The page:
• • The transmission of speech is one of the most important services of a mobile cellular system. The GSM speech codec, which will transform the analog signal(voice) into a digital representation, has to meet the following criteria • • • • • • A good speech quality, at least as good as the one obtained with previous cellular systems. To reduce the redundancy in the sounds of the voice. This reduction is essential due to the limited capacity of transmission of a radio channel. The speech codec must not be very complex because complexity is equivalent to high costs.
The final choice for the GSM speech codec is a codec named RPE-LTP (Regular Pulse Excitation Long-Term Prediction). This codec uses the information from previous samples (this information does not change very quickly) in order to predict the current sample. The speech signal is divided into blocks of 20 ms. these blocks are then passed to the speech codec, which has a rate of 13 kbps, in order to obtain blocks of 260 bits.
• • • • Channel coding adds redundancy bits to the original information in order to detect and correct, if possible, errors occurred during the transmission. The channel coding is performed using two codes: a block code and a convolution code. The block code receives an input block of 240 bits and adds four zero tail bits at the end of the input block. The output of the block code is consequently a block of 244 bits. A convolution code adds redundancy bits in order to protect the information. A convolution encoder contains memory. This property differentiates a convolution code from a block code. A convolution code can be defined by three variables: n, k and K.
The value n corresponds to the number of bits at the output of the encoder, k to the number of bits at the input of the block and K to the memory of the encoder.
The presence of different layers in the system helps in the communication process. The interfaces and the functions between the different layers must be defined. This communication is called Peer to Peer communication and is controlled by layer‘s protocol. The different types of layers are:
• • This layer provides services for support of the user‘s application process and for control of all communication between applications. Examples of layer 7 functions are file transfer, message handling, directory services, and operation and maintenance.
• • • This layer defines how data is to be represented, that is, the syntax. The presentation layer transforms the syntax used in the application into the common syntax needed for the communication between applications. Layer 6 contains data compression.
• • • This layer establishes connections between presentation layers in different systems. It also controls the connection, the synchronization and the disconnection of the dialogue. It allows the presentation layer to determine checkpoints, from which the retransmission will start when the data transmission has been interrupted.
• • • This layer guarantees that the bearer service has the quality required by the application in question. Examples of functions are error detection and correction (end-to-end), and flow control. The transport layer optimizes the data communication, for example by multiplexing or splitting data streams before they reach the network.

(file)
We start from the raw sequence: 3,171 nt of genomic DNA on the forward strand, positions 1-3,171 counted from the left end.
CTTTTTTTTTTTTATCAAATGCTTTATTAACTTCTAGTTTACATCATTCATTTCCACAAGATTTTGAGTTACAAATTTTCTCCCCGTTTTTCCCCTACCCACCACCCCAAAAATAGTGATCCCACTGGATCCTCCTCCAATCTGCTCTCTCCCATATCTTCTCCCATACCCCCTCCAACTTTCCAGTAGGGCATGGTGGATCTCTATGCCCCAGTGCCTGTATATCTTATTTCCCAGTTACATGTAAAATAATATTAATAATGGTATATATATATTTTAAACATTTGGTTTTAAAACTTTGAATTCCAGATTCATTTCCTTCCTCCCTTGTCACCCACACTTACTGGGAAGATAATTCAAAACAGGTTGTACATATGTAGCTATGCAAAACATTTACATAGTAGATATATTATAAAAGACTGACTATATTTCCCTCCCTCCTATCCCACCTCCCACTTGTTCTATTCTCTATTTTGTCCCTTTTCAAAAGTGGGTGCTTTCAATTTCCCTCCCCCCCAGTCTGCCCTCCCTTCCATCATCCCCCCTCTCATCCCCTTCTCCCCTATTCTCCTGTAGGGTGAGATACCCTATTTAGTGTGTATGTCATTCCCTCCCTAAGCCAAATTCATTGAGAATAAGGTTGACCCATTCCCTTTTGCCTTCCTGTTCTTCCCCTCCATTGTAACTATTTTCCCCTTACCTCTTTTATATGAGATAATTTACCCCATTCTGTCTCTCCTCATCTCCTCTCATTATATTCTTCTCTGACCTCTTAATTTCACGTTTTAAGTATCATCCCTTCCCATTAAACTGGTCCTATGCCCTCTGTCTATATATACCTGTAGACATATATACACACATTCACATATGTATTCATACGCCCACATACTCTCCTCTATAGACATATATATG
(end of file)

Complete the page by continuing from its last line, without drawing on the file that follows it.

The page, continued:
• • • • The basic network layer service is to provide a transparent channel. This means that the application requesting a channel ignores network problems and the related signal exchange because that is the task of the lower levels. It just requires an open channel, transparent for the transmission of data, between transport layers in different systems. The Network Layer establishes, maintains, and releases connections between the nodes in the network and handles addressing and routing of circuits.
Data Link Layer
• • This layer provides an essentially error-free point-to-point circuit between network layers. The layer contains resources for error detection, error correction, flow control, and retransmission.
• This layer provides mechanical, electrical, functional, and procedural resources for activating, maintaining, and blocking physical circuits for the transmission of bits between data link layers. The physical layer contains functions for converting data into signals compatible with the transmission medium. For the communication between only two exchanges, layers 1 and 2 are sufficient.
The term means that a Mobile station latched onto a particular cell of an area will be forwarded to latch onto any other of its neighbor site depending on certain parameters.
Reason for Handover:
In telecommunications there may be different reasons why a handover might be conducted:
when the phone is moving away from the area covered by one cell and entering the area covered by another cell the call is transferred to the second cell in order to avoid call termination when the phone gets outside the range of the first cell; when the capacity for connecting new calls of a given cell is used up and an existing or new call from a phone, which is located in an area overlapped by another cell, is transferred to that cell in order to free-up some capacity in the first cell for other users, who can only be connected to that cell; in non-CDMA networks when the channel used by the phone becomes interfered by another phone using the same channel in a different cell, the call is transferred to a different channel in the same cell or to a different channel in another cell in order to avoid the interference;